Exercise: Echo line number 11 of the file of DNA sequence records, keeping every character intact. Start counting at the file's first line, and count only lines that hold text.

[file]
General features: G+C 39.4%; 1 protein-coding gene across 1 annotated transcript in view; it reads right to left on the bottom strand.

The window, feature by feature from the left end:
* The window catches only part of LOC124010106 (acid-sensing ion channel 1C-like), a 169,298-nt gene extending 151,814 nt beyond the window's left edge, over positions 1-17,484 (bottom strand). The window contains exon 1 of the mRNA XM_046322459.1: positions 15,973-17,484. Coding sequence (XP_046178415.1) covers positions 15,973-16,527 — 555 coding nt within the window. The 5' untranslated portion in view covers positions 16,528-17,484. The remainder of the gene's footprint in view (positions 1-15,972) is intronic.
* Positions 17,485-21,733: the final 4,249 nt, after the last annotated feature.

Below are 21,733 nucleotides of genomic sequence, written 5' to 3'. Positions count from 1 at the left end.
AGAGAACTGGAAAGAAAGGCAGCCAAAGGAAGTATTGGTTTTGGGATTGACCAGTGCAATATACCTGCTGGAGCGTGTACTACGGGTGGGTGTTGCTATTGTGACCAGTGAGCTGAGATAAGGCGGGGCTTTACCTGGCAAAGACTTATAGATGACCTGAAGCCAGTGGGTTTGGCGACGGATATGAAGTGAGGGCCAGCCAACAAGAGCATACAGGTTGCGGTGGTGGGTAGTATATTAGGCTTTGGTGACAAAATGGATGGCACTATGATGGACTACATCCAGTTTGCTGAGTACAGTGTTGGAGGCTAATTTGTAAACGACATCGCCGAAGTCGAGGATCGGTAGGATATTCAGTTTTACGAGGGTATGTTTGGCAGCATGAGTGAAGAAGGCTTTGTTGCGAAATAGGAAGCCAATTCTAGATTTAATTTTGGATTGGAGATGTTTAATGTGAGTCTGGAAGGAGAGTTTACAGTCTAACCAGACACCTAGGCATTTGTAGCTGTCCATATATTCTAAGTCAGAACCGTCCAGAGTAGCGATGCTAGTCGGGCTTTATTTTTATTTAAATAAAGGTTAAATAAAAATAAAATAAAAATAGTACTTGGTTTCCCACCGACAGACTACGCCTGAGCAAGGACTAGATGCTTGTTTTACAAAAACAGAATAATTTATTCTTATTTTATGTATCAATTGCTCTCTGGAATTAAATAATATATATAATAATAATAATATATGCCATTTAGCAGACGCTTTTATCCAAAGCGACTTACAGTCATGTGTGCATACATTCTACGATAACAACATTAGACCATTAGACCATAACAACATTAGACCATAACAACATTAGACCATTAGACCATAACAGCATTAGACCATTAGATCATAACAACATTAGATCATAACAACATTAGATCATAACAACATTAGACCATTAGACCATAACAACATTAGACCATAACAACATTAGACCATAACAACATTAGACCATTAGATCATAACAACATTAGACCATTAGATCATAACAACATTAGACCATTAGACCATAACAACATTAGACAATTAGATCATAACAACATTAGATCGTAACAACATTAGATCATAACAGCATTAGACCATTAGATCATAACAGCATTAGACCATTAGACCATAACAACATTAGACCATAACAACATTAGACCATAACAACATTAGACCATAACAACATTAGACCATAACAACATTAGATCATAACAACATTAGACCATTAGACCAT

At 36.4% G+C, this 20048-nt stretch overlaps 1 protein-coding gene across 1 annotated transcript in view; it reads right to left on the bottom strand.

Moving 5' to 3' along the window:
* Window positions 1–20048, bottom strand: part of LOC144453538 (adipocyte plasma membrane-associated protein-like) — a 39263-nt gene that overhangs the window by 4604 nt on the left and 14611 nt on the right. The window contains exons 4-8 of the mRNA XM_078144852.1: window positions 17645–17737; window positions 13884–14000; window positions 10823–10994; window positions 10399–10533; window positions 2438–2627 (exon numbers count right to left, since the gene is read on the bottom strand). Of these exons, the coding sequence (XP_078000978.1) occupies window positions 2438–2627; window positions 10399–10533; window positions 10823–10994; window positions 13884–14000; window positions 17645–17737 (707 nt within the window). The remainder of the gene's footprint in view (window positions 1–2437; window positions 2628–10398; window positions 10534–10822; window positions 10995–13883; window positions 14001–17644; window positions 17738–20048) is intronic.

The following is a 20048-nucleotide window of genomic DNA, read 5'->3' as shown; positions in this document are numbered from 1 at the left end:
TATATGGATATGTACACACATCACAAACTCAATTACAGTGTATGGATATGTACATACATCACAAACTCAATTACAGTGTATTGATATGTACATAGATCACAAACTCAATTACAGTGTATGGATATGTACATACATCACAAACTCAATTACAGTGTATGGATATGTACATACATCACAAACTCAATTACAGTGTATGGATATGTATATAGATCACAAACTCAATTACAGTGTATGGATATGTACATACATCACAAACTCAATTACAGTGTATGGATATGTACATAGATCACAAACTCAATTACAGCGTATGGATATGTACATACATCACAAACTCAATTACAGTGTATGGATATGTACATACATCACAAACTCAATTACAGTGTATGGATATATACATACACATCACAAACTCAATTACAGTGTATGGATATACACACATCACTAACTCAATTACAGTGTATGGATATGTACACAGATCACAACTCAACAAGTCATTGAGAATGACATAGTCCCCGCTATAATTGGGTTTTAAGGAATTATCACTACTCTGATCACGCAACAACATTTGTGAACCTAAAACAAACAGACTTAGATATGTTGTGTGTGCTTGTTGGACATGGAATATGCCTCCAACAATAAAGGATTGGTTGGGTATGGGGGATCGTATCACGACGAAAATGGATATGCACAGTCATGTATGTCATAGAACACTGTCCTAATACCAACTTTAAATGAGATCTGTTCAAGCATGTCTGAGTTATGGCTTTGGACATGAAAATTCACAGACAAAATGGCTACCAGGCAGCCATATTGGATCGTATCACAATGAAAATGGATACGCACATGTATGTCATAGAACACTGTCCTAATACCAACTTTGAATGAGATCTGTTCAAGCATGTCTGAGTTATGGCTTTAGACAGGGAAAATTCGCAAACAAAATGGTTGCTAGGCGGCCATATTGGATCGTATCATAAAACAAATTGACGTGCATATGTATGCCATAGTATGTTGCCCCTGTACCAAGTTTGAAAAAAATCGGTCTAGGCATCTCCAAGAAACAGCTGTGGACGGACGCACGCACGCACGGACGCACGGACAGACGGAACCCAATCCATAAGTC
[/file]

TATATGGATATGTACACACATCACAAACTCAATTACAGTGTATGGATATGTACATACATCACAAACTCAATTACAGTGTATTGATATGTACATAGATCACAAACTCAATTACAGTGTATGGATATGTACATACATCACAAACTCAATTACAGTGTATGGATATGTACATACATCACAAACTCAATTACAGTGTATGGATATGTATATAGATCACAAACTCAATTACAGTGTATGGATATGTACATACATCACAAACTCAATTACAGTGTATGGATATGTACATAGATCACAAACTCAATTACAGCGTATGGATATGTACATACATCACAAACTCAATTACAGTGTATGGATATGTACATACATCACAAACTCAATTACAGTGTATGGATATATACATACACATCACAAACTCAATTACAGTGTATGGATATACACACATCACTAACTCAATTACAGTGTATGGATATGTACACAGATCACAACTCAACAAGTCATTGAGAATGACATAGTCCCCGCTATAATTGGGTTTTAAGGAATTATCACTACTCTGATCACGCAACAACATTTGTGAACCTAAAACAAACAGACTTAGATATGTTGTGTGTGCTTGTTGGACATGGAATATGCCTCCAACAATAAAGGATTGGTTGGGTATGGGGGATCGTATCACGACGAAAATGGATATGCACAGTCATGTATGTCATAGAACACTGTCCTAATACCAACTTTAAATGAGATCTGTTCAAGCATGTCTGAGTTATGGCTTTGGACATGAAAATTCACAGACAAAATGGCTACCAGGCAGCCATATTGGATCGTATCACAATGAAAATGGATACGCACATGTATGTCATAGAACACTGTCCTAATACCAACTTTGAATGAGATCTGTTCAAGCATGTCTGAGTTATGGCTTTAGACAGGGAAAATTCGCAAACAAAATGGTTGCTAGGCGGCCATATTGGATCGTATCATAAAACAAATTGACGTGCATATGTATGCCATAGTATGTTGCCCCTGTACCAAGTTTGAAAAAAATCGGTCTAGGCATCTCCAAGAAACAGCTGTGGACGGACGCACGCACGCACGGACGCACGGACAGACGGAACCCAATCCATAAGTC